Collecting such trophies was handled by a special service – the Alsos mission. The very origin of such a funny name is interesting: “Alsos” means “groves” in Greek. And the head of the American nuclear project was Brigadier General Leslie Groves.
By the way, the USSR did not mind doing such things either: the author of the assault rifle Hugo Schmeisser, the outstanding nuclear energy scientist Manfred von Ardenne, and many others worked with their Soviet colleagues… And not only Smakula went to the USA, but also Werner von Braun, the creator of both V-2 rocket and Apollo-11.
At first Smakula could not even choose where to live in America and what to do. He had to work at a military laboratory fort located in Virginia, researching infrared materials for the military industrial sector. He did what he was told to do.
After a while, the requirements for German scientists were eased – both in the USSR and in the USA. Schmeisser and von Ardenne returned to Germany (of course, to the GDR), while von Braun and Smakula remained in the United States – so you can judge for yourself on where people preferred to stay. Who would have doubted that it would be like this?
In 1951, Smakula was invited to become a professor at MIT – the Massachusetts Institute of Technology – one of the best technical universities in the world. Whoever has any doubts on that, can recall that at about the same time MIT professors Wiener and Shannon created a new science – cybernetics.
Soon Smakula founded and headed the laboratory of crystal physics at MIT. There he invented and introduced original technologies for crystal growing, purification, and analysis and studied changes in the properties of crystals as a result of exposure to radiation and defects.
Under his leadership, programmable single-chip microprocessors, thin-film technologies, hetero-structure lasers, and ultrapure crystals were created. He is the author of the monograph Monocrystals: Growing, Manufacturing, and Application, published in 1962.
Smakula’s authority at MIT was so great that he was soon elected full professor of this institute, becoming the only Ukrainian who reached such a high position.
THOUGHTS ABOUT THE HOMELAND
Almost the entire scientific life of Olexander Smakula passed outside Ukraine, but he did not forget his native land. While still living in Germany, he became a full member of the Shevchenko Scientific Society in Lviv and published his works there through this organization.
While living in the United States, he took an active part in the life of the Ukrainian diaspora there. In his American home, he equipped a special Ukrainian room, where he kept his considerable collection of embroidered shirts, Ukrainian books, and souvenirs.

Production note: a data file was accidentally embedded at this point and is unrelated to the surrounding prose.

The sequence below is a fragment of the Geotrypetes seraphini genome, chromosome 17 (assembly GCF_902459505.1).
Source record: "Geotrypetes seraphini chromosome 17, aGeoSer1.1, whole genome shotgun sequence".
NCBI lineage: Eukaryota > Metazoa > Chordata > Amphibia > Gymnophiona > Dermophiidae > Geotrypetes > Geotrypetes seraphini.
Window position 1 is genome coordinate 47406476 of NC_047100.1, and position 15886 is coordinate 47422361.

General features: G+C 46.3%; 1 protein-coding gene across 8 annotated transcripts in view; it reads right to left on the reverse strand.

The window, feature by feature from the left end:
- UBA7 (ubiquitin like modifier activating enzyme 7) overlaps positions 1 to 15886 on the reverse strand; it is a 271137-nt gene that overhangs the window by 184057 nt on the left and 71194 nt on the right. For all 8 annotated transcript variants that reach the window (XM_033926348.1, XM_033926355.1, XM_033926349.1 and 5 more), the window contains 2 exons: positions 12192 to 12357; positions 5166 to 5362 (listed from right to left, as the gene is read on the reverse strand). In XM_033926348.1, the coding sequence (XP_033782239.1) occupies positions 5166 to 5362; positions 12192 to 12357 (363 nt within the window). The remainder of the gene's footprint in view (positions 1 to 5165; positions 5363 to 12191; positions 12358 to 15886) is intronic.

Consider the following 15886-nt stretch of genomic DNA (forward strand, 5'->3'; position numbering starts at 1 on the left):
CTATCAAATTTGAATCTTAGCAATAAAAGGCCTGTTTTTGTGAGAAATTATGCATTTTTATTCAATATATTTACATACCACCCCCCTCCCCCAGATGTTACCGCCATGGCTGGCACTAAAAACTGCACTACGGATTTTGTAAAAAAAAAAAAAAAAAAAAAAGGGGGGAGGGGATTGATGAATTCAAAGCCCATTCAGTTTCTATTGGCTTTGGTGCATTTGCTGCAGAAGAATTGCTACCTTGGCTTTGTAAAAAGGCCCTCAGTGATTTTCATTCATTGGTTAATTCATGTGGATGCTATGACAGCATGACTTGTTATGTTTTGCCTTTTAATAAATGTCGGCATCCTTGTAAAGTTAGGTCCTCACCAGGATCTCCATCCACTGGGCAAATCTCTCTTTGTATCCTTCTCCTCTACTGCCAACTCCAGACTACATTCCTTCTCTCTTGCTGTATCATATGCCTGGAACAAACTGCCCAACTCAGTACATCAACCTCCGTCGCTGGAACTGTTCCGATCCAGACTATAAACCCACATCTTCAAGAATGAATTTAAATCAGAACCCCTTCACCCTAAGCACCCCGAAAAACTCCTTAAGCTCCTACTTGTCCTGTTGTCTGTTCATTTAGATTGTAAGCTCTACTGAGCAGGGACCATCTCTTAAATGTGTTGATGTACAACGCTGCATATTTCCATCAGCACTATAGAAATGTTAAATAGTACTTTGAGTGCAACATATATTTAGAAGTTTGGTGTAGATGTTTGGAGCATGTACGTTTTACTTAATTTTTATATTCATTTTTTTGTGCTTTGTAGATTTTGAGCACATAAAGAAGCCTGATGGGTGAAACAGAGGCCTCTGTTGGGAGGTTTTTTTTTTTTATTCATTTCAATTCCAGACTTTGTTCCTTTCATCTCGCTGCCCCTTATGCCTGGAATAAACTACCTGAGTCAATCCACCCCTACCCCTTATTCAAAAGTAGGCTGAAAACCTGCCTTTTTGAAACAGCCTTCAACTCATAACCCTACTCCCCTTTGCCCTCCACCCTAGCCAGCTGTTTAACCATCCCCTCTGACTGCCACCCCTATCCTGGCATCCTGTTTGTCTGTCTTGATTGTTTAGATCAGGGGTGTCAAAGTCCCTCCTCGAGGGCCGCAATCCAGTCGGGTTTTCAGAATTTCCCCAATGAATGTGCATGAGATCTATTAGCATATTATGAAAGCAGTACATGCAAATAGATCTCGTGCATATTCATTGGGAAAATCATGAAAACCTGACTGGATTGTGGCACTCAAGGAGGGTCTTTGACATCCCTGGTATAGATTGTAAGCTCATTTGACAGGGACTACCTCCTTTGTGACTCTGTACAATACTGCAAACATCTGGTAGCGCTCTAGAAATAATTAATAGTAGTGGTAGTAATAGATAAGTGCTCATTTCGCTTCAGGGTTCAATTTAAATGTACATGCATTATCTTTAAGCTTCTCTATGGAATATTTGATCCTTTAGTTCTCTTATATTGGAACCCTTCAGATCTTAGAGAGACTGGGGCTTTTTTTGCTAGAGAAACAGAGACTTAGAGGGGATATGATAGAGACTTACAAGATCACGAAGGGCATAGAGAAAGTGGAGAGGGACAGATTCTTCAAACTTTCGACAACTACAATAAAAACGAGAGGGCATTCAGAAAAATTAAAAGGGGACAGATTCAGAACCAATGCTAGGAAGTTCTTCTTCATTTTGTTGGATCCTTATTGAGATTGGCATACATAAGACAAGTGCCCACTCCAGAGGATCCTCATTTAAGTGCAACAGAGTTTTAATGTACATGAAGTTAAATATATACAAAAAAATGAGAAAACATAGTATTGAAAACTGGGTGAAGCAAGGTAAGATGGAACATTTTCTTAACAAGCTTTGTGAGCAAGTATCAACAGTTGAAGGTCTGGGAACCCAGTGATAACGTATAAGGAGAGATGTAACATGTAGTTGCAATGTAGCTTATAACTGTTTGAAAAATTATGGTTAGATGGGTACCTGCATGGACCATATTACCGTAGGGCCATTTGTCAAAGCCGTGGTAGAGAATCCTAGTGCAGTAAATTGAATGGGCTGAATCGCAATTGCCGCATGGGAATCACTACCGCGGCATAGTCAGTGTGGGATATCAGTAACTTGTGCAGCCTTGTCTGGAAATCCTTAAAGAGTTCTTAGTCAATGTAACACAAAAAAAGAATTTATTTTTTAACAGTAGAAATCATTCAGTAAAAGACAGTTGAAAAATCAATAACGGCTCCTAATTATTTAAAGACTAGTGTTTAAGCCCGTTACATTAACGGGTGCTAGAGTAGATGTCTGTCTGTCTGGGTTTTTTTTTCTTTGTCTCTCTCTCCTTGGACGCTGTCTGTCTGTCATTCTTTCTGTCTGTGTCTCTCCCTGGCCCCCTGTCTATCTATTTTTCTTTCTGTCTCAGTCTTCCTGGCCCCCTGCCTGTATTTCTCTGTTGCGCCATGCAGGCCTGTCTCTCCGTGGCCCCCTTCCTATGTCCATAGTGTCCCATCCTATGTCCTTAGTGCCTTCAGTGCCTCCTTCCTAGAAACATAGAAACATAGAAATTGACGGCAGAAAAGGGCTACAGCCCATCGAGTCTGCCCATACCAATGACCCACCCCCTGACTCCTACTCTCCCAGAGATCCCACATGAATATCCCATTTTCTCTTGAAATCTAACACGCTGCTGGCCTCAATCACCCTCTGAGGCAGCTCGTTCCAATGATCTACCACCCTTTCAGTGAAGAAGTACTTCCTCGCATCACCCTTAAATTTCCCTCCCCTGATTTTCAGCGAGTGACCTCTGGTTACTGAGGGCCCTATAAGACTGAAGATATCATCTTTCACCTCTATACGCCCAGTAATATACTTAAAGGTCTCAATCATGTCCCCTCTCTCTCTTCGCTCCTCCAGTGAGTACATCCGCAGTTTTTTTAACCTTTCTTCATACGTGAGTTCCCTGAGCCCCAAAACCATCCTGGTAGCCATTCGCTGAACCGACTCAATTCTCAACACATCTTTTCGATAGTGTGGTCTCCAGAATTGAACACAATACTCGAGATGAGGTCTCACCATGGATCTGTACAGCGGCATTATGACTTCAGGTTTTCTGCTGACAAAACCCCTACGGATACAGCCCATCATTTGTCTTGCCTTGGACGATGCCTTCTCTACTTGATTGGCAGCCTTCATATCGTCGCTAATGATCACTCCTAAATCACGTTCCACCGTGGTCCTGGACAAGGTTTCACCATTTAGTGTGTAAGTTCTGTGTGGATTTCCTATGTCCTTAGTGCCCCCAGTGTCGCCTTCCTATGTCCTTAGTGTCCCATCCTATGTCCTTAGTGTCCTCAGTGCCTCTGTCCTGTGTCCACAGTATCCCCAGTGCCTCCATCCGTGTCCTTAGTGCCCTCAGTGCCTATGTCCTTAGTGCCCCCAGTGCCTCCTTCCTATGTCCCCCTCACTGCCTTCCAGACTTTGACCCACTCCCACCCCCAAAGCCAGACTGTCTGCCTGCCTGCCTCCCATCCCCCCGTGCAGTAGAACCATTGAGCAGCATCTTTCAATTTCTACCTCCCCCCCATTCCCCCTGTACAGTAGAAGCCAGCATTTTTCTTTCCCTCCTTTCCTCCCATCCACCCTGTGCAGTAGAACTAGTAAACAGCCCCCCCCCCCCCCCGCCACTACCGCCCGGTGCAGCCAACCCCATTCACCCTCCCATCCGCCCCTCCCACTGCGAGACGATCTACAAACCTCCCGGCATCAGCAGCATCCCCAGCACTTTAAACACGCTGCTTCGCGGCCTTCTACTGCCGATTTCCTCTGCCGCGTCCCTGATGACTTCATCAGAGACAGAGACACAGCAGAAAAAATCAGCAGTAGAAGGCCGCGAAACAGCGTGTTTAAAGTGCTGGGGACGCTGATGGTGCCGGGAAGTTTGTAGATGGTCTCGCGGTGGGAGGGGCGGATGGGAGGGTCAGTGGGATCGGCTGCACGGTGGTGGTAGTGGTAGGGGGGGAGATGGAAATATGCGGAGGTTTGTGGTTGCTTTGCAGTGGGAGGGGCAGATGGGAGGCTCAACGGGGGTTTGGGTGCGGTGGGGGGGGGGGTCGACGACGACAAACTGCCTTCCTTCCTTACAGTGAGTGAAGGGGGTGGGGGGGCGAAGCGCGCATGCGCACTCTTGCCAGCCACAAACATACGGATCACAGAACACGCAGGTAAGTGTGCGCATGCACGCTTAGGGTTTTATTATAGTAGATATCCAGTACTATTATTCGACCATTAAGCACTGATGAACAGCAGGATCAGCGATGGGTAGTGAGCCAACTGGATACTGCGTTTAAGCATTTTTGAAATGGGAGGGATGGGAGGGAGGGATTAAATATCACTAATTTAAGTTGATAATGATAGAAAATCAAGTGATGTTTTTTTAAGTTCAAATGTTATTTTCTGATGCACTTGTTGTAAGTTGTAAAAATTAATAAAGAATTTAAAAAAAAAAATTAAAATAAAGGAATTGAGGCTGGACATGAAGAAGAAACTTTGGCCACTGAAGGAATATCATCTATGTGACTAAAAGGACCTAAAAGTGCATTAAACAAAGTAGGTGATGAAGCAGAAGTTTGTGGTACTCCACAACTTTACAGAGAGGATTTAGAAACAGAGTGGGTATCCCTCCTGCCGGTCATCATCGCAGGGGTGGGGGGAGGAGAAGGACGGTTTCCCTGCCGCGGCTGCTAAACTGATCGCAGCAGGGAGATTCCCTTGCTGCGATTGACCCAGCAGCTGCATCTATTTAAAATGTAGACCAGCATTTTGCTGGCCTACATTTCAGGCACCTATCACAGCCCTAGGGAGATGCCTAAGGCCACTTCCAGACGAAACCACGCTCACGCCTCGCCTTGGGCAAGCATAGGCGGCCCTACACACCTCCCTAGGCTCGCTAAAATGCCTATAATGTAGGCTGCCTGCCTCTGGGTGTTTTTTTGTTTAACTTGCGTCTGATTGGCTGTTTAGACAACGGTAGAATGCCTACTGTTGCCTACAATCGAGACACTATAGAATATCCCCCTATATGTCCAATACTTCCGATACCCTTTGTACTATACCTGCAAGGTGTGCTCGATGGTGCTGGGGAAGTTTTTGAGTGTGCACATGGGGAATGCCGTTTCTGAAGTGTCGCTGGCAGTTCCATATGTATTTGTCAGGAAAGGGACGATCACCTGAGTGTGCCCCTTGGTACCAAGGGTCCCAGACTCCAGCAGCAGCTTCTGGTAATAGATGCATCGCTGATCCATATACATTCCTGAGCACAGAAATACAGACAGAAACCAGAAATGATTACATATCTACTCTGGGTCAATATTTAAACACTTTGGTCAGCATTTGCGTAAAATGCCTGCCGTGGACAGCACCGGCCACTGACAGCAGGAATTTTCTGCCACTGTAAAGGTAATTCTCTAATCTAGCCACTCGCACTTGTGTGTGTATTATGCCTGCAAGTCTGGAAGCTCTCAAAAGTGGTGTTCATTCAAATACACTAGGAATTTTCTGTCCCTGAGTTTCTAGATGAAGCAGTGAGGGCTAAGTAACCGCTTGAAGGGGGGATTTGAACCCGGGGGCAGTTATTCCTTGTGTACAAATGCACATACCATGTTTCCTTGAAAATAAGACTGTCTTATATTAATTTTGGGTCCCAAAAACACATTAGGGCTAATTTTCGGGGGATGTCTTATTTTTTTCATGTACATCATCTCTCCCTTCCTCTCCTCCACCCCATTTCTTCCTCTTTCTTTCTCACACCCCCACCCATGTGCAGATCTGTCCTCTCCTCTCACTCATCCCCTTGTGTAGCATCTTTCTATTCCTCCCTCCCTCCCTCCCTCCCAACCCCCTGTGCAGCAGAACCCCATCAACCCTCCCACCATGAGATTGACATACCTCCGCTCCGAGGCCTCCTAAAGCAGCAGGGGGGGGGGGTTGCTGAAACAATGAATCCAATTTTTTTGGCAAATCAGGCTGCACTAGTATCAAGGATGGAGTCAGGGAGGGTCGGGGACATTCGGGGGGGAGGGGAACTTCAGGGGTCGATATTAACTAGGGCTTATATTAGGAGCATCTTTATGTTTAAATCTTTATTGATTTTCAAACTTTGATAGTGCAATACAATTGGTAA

In 1964 Smakula wrote: “I often look to Kobzar (Folk Minstrel) to disperse my sadness… I have been wandering in foreign lands for more than forty years, but I have not forgotten my Ukraine and will never forget it”. Perhaps he then feared that he would never see his homeland again – fortunately, he was wrong.
In 1972 he took part in the International Conference on Crystallography, which was held in Armenia. And after the conference, with the assistance of the President of the Soviet Academy of Sciences Keldysh, he got the opportunity to visit his native places – Kyiv, Ternopil, and the patria chica of Dobrovody.
People recall that when he was met at the Kyiv airport by all sorts of academic and other we-know-what officials, he told them: “Guys, let me walk on my land. Most of all I want to try Ukrainian borsch, which my mother cooked” – and went to the terminal building on foot.
HE IS STILL REMEMBERED
He died on May 17, 1983 in Auburn, Massachusetts, and was buried there. But his scientific legacy, as already mentioned, still remains relevant – right up to the fact that by the decision of the XXX session of the UNESCO General Conference they year of 2000 was declared the year of Olexander Smakula.
People in his homeland also remember him. In the spring of 1996, the Ternopil Regional Olexander Smakula Fund was established, which aims to search for the creative heritage of Smakula and other Ukrainian scientists and return it to the active scientific and cultural circulation.
In 1992, the first international Smakula symposium was held, with the second arranged in 2000. On the occasion of his 100th anniversary, the first volume of Scientific Works by Smakula was published. On the occasion of this date, Ukrposhta (Ukrainian Postal Service) issued an artistic envelope Olexander Smakula – just have a look at it.
A monument to the scientist was also erected and his memorial museum was opened in the Lyceum of Natural Sciences named after Olexander Smakula in his native village of Dobrovody. Since December 1997, the Bulletin of the Olexander Smakula Foundation has been published, and Smakula readings are held almost every year.
Well, a good beginning is half battle, although he deserves more. But there are monuments to Smakula in almost every house. If you do not believe me, take a closer look at the camera lens of your smartphone. I personally just do not believe that this is not the coated optics…